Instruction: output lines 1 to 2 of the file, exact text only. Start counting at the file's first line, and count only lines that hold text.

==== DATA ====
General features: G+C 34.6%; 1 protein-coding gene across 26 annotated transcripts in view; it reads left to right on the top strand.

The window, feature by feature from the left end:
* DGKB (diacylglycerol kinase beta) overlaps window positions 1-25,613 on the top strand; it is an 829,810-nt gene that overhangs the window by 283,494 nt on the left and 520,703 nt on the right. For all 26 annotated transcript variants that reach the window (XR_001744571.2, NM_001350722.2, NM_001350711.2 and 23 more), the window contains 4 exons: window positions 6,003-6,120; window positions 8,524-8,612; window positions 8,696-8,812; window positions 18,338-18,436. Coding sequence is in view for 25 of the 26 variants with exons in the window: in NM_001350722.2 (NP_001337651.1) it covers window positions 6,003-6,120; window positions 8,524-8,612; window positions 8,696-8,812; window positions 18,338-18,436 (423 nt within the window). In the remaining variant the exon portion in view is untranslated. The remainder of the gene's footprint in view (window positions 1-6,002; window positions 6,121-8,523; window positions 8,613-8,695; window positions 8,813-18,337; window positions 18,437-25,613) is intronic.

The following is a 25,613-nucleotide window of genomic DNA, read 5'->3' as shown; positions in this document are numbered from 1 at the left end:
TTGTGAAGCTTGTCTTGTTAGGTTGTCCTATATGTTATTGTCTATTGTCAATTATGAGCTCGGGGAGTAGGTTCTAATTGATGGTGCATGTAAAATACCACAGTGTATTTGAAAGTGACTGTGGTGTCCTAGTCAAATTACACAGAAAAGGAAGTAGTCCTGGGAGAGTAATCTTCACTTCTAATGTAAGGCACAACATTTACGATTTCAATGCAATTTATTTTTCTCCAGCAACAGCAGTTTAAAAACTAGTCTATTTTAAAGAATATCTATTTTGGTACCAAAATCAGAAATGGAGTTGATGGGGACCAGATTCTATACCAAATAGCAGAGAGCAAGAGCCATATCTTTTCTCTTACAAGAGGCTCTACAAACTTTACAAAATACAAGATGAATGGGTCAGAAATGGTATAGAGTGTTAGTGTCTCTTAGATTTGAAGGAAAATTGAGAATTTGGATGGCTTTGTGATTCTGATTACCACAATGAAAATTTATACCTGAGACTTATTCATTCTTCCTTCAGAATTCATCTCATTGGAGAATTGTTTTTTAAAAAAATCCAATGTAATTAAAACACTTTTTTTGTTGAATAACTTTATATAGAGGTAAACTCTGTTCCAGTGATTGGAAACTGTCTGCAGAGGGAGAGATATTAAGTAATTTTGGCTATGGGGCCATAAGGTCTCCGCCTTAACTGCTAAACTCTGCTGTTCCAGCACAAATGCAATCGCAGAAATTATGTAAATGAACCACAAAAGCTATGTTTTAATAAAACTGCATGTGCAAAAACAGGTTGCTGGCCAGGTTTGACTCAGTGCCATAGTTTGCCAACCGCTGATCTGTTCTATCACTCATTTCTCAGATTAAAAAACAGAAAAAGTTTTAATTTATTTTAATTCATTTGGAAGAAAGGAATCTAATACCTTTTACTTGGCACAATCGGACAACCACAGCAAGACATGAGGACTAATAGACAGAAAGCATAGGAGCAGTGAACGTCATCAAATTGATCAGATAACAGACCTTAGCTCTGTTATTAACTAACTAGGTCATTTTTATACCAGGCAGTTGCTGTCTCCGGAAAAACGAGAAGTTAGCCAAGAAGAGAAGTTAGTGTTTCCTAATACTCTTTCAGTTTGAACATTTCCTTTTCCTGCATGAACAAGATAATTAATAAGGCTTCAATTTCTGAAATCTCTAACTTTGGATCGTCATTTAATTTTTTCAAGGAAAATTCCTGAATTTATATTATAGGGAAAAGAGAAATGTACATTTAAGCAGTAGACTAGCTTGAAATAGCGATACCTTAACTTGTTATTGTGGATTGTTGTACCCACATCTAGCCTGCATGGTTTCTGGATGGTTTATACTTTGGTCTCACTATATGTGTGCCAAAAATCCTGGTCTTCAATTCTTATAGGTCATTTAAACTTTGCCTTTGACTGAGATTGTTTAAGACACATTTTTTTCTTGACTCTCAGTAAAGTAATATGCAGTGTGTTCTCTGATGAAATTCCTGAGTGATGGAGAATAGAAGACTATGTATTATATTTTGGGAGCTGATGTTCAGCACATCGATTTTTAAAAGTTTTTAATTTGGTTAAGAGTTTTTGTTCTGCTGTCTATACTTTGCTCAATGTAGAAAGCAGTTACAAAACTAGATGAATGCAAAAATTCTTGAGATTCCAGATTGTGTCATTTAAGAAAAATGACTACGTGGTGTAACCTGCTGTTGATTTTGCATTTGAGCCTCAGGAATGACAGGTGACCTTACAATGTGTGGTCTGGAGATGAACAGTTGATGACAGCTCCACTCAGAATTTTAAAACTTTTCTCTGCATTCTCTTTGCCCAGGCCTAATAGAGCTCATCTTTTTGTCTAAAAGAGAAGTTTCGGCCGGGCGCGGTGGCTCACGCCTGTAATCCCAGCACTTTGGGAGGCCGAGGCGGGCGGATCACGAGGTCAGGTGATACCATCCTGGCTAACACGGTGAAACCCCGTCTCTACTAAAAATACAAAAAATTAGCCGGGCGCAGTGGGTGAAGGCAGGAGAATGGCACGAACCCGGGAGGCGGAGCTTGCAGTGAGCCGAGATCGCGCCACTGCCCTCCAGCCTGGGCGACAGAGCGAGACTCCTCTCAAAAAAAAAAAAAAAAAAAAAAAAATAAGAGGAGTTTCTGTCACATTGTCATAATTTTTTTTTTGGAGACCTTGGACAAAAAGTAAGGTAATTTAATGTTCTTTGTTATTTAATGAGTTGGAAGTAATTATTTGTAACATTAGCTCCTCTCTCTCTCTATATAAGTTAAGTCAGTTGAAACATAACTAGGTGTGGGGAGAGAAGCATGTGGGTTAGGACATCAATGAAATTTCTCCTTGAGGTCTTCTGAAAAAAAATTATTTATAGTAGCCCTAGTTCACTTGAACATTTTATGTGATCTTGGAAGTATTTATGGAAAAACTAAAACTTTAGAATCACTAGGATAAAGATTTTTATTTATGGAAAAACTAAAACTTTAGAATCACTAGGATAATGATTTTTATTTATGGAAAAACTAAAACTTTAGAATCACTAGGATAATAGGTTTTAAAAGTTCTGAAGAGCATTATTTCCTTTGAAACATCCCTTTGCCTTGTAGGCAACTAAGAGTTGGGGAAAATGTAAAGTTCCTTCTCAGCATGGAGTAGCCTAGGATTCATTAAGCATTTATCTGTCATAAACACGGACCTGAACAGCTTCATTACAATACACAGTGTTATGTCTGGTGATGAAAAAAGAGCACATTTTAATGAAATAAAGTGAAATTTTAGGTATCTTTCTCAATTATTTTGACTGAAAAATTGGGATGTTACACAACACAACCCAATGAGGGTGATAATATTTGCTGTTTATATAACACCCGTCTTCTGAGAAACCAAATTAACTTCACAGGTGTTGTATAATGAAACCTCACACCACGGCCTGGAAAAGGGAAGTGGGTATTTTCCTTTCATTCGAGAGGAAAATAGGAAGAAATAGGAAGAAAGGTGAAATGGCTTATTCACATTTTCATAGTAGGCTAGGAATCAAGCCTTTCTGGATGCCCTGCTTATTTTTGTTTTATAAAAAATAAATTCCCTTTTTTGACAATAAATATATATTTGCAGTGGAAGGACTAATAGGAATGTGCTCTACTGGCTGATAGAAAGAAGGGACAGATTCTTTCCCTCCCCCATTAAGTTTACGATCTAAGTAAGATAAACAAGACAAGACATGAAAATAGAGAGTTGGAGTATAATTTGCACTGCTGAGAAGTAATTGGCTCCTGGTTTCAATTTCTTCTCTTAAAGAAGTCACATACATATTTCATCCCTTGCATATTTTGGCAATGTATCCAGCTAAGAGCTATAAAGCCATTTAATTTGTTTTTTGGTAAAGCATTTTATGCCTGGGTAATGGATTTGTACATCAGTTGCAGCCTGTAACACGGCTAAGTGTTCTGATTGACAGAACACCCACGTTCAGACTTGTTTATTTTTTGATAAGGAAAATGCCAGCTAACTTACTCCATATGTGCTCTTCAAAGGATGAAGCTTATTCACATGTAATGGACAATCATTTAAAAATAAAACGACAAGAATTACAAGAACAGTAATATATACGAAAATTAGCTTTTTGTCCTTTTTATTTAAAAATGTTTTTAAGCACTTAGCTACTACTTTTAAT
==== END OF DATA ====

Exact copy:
General features: G+C 34.6%; 1 protein-coding gene across 26 annotated transcripts in view; it reads left to right on the top strand.

The window, feature by feature from the left end: